Good ol’ supply and demand. 

Today’s green circles of cash which have been corrupting so-called “amateur” basketball are now so deep that they boggle your mind when thinking about all the participants. 

If no one in these green circles of cash is willing to slit their own financial throats to end the madness, why should anyone be surprised when the next “Aha!” cheating moment in college basketball occurs?

LSU W-Hoops!

The LSU Tigers men’s basketball team will enter the Southeastern Conference tournament today without their head coach, Will Wade

Wade has been suspended by the school after a recent revelation that the coach may have been involved (directly or indirectly) in funneling big money (think “NBA rookie salary type of money”) to the family of LSU freshman guard, Javonte Smart.  Smart is from nearby Scotlandville and was Louisiana’s Player-of-the-Year for three years in a row. 

Since legendary hoops coach, Dale Brown, left coaching at LSU in 1997 after 25 years at the helm, LSU basketball has been the third stooge of the LSU sports family.  LSU football reigns supreme (especially financially) followed by the emergence of LSU’s annual powerhouse baseball team.   

Coach Brown was a beloved coach and spokesman for LSU basketball.  He brought LSU to the NCAA Final Four twice (1981 and 1986) and was named SEC “Coach of the Year” four times.

Dale Brown also snagged a young center named Shaquille O’Neal to LSU in 1989 for three seasons (O’Neal later returned to graduate from LSU in 2000).  Shaq’s Tigers had success but failed to advance beyond the second round of the NCAA tournament.

Brown was the Dick Vitale of the SEC.  His quick wit and personality made him a fan favorite in Baton Rouge as his teams packed the P-Mac (Pete Maravich Assembly Center) on a regular basis.

When Brown retired, LSU’s next basketball coach, John Brady, changed to a more deliberate style of basketball (slower paced and lower scoring).  In addition to losing fan interest, Brady’s teams started losing prized recruits who wanted to play in more up-tempo schemes.

Though Brady had some success at LSU during his 10 ½ years as head coach, LSU fired him midway through his final season in 2008. 

In 2009, Brady was replaced by Trent Johnson, who became the first black head of a men’s sport at LSU.   Like Brady, Johnson had some early success but left Baton Rouge for a job at TCU after just three seasons.

Former Dale Brown assistant coach, Johnny Jones, was hired beginning in 2012.  In five seasons, his biggest accomplishment was the recruitment of “one-and-done” freshman, Ben Simmons (who left for the NBA and plays in Philadelphia).  Jones was fired in 2017.

Enter Will Wade. 

The 34-year old coach already had success with programs at Chattanooga and Virginia Commonwealth prior to coming to Baton Rouge.  He promised to give fans an exciting team to watch and make LSU basketball a winner again. 

In two seasons, he has delivered on that promise.

After the team went 10-21 the season before Wade’s arrival, LSU finished last season 18-15.  This season, the Tigers have just won the SEC regular season with a sterling 25-5 (16-2 SEC) record during Will Wade’s second season as head coach.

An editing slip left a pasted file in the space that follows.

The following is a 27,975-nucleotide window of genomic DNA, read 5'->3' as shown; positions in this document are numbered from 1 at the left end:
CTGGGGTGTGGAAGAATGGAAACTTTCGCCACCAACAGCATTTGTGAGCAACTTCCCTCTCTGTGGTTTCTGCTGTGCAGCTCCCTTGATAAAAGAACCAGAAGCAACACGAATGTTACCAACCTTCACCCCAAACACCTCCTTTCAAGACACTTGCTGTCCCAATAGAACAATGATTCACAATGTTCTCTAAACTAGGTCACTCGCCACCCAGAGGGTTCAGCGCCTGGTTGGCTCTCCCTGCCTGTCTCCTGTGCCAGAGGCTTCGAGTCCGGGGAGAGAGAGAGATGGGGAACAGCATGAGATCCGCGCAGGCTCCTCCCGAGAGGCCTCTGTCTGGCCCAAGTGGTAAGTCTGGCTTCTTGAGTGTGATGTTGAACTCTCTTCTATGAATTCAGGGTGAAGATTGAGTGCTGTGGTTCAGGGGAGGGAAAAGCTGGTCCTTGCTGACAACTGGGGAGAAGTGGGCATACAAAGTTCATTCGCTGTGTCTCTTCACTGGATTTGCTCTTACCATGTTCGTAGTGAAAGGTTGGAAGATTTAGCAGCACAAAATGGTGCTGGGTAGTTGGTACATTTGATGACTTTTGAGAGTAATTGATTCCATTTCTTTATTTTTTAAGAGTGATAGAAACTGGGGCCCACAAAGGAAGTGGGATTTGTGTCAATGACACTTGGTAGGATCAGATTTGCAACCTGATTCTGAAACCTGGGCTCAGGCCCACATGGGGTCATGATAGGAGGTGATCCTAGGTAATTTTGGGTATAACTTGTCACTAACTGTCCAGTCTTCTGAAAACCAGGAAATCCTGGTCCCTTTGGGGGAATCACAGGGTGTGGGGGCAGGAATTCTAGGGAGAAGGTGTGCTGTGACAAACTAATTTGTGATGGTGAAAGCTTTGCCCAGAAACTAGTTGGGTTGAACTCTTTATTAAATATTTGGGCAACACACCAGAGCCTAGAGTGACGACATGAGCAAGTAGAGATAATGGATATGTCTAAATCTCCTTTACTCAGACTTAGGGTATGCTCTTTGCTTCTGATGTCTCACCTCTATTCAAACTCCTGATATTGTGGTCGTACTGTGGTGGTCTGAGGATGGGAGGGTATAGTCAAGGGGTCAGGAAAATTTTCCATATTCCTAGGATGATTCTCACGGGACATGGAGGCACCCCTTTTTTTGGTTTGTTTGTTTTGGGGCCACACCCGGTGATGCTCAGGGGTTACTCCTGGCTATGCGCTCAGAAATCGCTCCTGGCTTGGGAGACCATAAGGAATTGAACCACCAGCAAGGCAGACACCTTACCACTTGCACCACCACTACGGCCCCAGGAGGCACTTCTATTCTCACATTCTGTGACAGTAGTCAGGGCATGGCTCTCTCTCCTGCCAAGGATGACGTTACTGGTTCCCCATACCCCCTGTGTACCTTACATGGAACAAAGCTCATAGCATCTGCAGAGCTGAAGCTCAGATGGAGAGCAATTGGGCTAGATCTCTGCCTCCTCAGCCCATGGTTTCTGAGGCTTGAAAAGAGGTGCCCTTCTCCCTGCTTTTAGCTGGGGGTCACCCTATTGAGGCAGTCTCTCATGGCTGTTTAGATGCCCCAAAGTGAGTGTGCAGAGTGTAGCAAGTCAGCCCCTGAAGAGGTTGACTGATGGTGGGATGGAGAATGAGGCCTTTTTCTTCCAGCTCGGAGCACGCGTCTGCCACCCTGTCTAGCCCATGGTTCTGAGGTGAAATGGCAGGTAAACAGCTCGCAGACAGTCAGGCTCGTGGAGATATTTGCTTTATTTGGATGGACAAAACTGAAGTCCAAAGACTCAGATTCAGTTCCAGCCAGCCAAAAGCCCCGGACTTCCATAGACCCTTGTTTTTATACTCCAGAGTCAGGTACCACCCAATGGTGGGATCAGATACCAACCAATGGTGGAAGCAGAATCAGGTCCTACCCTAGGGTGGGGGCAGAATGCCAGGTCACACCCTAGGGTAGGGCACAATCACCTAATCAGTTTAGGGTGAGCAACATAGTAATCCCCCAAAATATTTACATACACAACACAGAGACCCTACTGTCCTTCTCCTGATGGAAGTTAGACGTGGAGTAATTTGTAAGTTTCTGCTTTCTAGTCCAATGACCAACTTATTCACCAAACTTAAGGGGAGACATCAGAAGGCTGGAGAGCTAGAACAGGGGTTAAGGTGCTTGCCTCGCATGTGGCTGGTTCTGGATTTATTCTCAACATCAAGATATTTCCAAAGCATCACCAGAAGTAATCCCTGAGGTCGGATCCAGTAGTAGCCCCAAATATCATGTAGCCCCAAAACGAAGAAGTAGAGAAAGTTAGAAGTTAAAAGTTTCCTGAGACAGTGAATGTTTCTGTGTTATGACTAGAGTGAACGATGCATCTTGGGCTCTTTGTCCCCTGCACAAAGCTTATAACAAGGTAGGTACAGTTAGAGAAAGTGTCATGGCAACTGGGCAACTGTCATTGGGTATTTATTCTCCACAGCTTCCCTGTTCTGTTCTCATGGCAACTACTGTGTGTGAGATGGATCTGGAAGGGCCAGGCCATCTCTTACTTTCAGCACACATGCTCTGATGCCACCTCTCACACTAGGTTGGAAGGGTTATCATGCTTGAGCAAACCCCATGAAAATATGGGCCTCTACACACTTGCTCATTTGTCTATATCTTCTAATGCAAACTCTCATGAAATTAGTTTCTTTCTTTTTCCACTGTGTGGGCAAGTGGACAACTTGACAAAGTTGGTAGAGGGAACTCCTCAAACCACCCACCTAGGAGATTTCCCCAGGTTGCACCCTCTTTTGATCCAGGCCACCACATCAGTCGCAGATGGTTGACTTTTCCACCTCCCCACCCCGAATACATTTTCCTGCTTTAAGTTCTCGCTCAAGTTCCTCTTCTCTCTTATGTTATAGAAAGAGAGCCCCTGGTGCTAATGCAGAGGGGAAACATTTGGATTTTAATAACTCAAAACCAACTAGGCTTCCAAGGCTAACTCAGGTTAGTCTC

Then the wheels have fallen off. 

In a nutshell, Will Wade may have been caught (wire-tap, that is) discussing possible financial payments for the family of freshman guard, Javonte Smart, with a young middleman “fixer” named Christian Dawkins.   

The calls were secretly recorded by the FBI as part of a federal investigation into college basketball that has resulted in the arrests of several assistant coaches, shoe company executives and others, including Dawkins. 

Dawkins was eventually brought to justice and has been convicted on two counts of corruption in October. 


As of today, Coach Wade has refused to talk about the allegation to anyone other than his New York City-based attorney.   Since Coach Wade has refused to talk with his employer (LSU), the university suspended the coach at least until he discusses the matter with the school’s officials.

In a bizarre twist on Thursday, Coach Wade asked to be reinstated for the SEC and NCAA tournaments as he released a statement:

“My legal counsel advised the University that it would be wholly inappropriate for me, or anyone, to submit to an interview under these circumstances.”

Wade said later in the statement: “I love LSU and everything it stands for. What I’m asking for is the right to do my job while exercising my constitutional rights. I don’t think that’s too much to ask.”

Curiously, the coach’s statement did not claim his innocence, either. 

LSU will appear this afternoon in its first game of the SEC Tournament against the University of Florida without Coach Will Wade.  Also uncertain for tip-off will be the primary subject of the alleged payoff, freshman guard Javonte Smart.

LSU’s head coach appears to be in a heap of trouble if this turns out to be true.  It also brings questions about other highly prized LSU recruits like Naz Reid (from New Jersey). 

The coach has delivered on his promises make the LSU basketball team successful again and fans returned to the PMAC again, too. 

Coach Will Wade may truly be a young Pied Piper type of a college basketball coach who can lure gifted players to play at LSU. 

Was the Piper’s pockets lined with plenty of recruiting cash for illegal payoffs? 

If so, LSU basketball will foul-out of college basketball relevance soon, and several heads may roll.  

This may just be the tip of the iceberg.